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Tuesday, 13 March 2012
Page: 2710

Mr NEUMANN (Blair) (20:46): I speak in support of the Insurance Contracts Amendment Bill 2011. I thank the member for Maribyrnong, Minister Shorten, and the Prime Minister for their support for me personally and for my community during the flood. I represent most of Ipswich and the whole of the Somerset region. The floods in January 2011 affected 1,500 homes and 473 businesses, many of which were agribusinesses, in Ipswich. They affected 530 houses and 400 businesses, about 279 of which were agribusinesses, in the Somerset region. These regions really were hard hit as the Bremer River, the Brisbane River and the release from the Wivenhoe Dam raged across the Brisbane Valley, the rural parts of Ipswich, into the Ipswich CBD and down into Goodna, in the electorate of the member for Oxley.

This legislation will not solve every single problem that the people of the Somerset region and Ipswich have suffered. They continue to suffer emotional and psychological trauma. Doctors tell me they still see patients who have been traumatised by the floods. In many ways people are still getting back on with their lives. If you drive through some parts of my electorate at night you still see large numbers of houses without lights. People have moved away from those areas. I will give an illustration: 550 children attended Ipswich East State School; there are now 450. Its catchment is in the very flood affected areas of Bundamba, Booval, North Booval, East Ipswich and Basin Pocket. I was at the school recently and spoke with the kids in the classrooms. There were school captains and many kids in years 6 and 7 living in flood affected communities.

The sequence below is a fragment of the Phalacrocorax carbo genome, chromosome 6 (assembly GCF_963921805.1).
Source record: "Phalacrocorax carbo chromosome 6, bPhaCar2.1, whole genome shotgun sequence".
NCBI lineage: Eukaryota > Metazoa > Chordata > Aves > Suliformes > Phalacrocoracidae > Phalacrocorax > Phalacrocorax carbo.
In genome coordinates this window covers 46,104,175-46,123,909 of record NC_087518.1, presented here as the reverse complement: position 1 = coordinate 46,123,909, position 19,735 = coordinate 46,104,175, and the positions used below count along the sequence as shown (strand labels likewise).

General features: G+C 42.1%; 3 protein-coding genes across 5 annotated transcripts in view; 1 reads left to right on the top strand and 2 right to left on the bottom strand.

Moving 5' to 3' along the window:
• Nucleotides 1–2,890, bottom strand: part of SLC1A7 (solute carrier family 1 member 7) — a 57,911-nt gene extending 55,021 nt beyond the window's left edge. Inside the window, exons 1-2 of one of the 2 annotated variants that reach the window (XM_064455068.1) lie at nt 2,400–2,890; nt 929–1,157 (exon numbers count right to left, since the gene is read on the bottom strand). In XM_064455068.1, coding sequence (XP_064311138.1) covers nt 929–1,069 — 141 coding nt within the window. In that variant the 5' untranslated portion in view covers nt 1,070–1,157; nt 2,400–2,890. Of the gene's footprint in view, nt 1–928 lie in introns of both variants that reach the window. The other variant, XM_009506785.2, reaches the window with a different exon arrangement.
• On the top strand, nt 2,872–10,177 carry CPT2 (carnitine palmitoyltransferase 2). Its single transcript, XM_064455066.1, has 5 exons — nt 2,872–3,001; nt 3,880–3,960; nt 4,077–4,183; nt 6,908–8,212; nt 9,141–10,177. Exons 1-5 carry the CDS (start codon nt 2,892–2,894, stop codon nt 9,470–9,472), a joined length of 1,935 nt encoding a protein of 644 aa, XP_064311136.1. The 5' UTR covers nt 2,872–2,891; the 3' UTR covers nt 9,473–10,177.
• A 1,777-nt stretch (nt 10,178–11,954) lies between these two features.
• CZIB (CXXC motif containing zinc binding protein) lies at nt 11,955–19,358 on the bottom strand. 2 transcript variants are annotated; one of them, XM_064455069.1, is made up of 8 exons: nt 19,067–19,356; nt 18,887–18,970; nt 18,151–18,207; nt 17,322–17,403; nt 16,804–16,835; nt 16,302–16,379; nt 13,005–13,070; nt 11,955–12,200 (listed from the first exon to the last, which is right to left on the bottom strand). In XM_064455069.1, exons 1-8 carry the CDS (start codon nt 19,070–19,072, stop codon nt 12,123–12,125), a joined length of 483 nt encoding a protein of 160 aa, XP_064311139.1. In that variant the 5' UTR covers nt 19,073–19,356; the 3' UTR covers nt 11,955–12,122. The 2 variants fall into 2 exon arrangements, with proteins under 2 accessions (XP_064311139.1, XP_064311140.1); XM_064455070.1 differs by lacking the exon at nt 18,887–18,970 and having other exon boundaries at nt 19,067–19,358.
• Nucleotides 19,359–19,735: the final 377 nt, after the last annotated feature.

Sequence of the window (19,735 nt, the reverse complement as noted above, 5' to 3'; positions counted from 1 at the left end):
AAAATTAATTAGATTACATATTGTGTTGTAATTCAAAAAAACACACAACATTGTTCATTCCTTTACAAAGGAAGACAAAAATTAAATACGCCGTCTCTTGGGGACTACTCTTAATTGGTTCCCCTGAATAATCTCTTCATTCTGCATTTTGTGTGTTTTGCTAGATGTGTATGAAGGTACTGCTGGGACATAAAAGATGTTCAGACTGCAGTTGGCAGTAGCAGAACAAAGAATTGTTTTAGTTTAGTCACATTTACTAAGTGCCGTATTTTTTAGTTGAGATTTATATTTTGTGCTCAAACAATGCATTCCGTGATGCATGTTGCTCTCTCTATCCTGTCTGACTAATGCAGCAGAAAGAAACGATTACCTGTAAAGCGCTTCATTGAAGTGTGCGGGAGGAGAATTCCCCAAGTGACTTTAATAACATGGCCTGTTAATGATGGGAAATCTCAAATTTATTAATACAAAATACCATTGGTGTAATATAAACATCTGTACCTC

I read an editorial in an issue of the Queensland Times newspaper published directly after the 1974 flood. Ipswich in those days had 74,000 people; now it has over 175,000 people. The editorial said that we have to learn the lessons, take action, move on and not allow the same mistakes to occur again. Sadly, we did not learn every lesson we needed to, and the consequences are that people are still suffering. We hope that these legislative changes will make a difference, that they will bring simplicity to the law and conciseness to the people's understanding of their legal rights. I think that the key facts statement and the clear simple definition of flood will go a long way to solving this problem.

The insurance industry has a lot to answer for; it really does. I am a member of the Standing Committee on Social Policy and Legal Affairs, and I spoke earlier this evening in the Federation Chamber in relation to our report In the Wake of Disasters, which has 13 recommendations. Once again, I urge the government to take up those recommendations and to have a strong cop on the beat with ASIC, the regulatory and monitoring authority, in relation to the insurance industry. It should be not just a licensing authority but a monitoring authority with tough sanctions and tough enforcement to make sure that insurance companies honour their code of practice not simply in the breach but actually in observance, and that there are penalties. Sadly, that is not the case. The code of practice needs to be complied with in flood situations. It needs to be mandatory and it needs to be across the whole industry. We welcome the moves by the Insurance Council of Australia to take some small steps along that way, but it is simply not good enough. I hope the government takes up the recommendations we have made.